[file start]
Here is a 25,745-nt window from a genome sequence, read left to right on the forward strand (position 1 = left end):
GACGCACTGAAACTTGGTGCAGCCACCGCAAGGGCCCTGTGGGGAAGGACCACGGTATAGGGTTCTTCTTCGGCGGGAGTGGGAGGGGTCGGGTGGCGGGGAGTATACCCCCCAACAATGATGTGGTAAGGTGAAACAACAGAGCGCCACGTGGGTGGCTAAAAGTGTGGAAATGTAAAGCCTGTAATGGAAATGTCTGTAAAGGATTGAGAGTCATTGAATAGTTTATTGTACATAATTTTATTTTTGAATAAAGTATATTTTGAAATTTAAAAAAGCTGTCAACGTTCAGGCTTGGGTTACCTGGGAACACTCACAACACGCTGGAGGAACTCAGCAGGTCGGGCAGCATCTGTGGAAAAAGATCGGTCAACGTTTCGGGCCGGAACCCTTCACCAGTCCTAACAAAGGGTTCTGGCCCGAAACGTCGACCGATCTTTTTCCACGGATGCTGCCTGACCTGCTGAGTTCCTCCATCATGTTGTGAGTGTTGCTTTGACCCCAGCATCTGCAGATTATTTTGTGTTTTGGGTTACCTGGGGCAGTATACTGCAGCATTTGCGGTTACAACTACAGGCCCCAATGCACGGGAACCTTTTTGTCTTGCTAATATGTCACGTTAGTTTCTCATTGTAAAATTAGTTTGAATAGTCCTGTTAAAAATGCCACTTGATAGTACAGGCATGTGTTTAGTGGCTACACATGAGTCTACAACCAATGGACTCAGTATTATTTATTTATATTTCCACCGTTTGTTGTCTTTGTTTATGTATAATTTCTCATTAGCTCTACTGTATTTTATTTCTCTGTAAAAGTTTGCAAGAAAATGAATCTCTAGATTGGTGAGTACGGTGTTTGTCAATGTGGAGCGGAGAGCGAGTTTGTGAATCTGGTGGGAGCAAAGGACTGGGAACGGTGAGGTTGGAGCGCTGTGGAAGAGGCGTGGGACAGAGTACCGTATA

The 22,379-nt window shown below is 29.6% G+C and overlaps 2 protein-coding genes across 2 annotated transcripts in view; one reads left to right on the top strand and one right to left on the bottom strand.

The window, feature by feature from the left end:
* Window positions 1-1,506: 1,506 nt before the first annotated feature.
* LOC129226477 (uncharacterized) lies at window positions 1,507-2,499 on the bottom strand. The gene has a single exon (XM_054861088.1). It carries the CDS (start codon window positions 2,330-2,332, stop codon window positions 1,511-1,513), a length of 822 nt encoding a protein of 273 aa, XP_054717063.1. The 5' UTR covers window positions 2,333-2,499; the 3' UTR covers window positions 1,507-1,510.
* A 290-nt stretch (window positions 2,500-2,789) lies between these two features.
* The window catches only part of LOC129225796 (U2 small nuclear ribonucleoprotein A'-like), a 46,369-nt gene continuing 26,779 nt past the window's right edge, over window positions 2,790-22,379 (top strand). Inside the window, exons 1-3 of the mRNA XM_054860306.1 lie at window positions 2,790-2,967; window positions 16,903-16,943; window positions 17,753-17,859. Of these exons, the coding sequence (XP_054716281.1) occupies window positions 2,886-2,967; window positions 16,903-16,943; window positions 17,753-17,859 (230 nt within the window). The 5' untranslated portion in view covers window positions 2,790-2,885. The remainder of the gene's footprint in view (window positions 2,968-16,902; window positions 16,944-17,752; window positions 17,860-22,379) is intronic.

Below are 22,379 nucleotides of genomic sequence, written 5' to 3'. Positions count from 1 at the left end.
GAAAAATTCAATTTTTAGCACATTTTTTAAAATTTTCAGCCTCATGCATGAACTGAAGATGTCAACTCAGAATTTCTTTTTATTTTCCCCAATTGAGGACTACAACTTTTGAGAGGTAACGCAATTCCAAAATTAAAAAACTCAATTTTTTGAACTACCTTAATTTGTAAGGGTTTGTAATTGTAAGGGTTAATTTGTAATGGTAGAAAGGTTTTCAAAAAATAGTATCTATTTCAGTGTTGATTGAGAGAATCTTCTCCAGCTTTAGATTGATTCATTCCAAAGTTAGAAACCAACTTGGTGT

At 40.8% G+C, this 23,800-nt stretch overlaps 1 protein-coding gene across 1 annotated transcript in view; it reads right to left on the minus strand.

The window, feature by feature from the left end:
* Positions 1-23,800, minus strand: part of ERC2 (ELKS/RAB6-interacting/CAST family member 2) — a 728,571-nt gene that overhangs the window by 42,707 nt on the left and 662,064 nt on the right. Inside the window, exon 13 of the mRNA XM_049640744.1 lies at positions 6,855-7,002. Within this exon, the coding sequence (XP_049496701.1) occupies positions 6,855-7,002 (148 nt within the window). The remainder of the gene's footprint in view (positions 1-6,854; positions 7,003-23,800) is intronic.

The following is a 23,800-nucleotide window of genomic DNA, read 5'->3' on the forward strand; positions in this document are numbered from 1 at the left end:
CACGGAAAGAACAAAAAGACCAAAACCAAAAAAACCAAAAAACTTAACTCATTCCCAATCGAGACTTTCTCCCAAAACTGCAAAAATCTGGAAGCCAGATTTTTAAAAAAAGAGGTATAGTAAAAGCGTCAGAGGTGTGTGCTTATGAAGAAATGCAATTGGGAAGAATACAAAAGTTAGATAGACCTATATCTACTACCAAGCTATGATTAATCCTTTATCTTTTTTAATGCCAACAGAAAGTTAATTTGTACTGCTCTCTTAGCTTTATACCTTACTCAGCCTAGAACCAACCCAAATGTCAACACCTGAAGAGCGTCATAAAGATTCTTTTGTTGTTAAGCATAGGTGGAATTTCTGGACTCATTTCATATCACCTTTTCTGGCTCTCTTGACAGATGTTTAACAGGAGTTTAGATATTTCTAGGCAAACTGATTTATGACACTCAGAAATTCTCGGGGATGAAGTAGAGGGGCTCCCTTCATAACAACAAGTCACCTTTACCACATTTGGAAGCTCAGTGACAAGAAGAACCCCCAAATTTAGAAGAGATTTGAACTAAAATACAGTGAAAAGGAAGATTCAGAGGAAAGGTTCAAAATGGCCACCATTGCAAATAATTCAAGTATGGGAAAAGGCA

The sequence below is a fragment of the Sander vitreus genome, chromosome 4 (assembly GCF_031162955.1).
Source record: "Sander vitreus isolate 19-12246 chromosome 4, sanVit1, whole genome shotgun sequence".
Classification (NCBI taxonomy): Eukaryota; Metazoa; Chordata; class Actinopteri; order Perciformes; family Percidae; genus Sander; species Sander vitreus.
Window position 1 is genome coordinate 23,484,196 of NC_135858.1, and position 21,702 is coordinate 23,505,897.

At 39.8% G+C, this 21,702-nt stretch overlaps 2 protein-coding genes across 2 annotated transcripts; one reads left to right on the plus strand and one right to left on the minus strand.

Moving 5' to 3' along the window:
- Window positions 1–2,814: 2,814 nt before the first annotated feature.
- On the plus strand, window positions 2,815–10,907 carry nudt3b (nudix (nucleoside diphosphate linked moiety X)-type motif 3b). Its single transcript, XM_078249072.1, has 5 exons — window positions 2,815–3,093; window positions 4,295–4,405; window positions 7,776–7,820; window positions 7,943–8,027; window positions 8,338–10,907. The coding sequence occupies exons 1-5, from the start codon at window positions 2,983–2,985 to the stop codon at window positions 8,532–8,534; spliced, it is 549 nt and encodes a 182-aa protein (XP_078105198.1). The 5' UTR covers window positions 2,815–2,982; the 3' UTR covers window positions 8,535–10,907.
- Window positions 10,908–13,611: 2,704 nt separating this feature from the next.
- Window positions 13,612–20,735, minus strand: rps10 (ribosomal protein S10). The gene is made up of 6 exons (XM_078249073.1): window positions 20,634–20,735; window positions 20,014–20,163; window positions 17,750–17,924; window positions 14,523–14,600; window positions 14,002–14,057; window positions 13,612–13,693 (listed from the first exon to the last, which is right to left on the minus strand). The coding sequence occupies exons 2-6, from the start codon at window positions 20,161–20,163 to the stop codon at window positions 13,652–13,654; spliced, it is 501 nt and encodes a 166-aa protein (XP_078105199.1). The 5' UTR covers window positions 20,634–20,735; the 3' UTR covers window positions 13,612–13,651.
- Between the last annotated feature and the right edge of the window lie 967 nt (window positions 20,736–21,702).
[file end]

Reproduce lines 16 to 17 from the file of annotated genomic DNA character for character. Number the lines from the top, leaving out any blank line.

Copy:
The sequence below is a fragment of the Sander vitreus genome, chromosome 4 (assembly GCF_031162955.1).
Source record: "Sander vitreus isolate 19-12246 chromosome 4, sanVit1, whole genome shotgun sequence".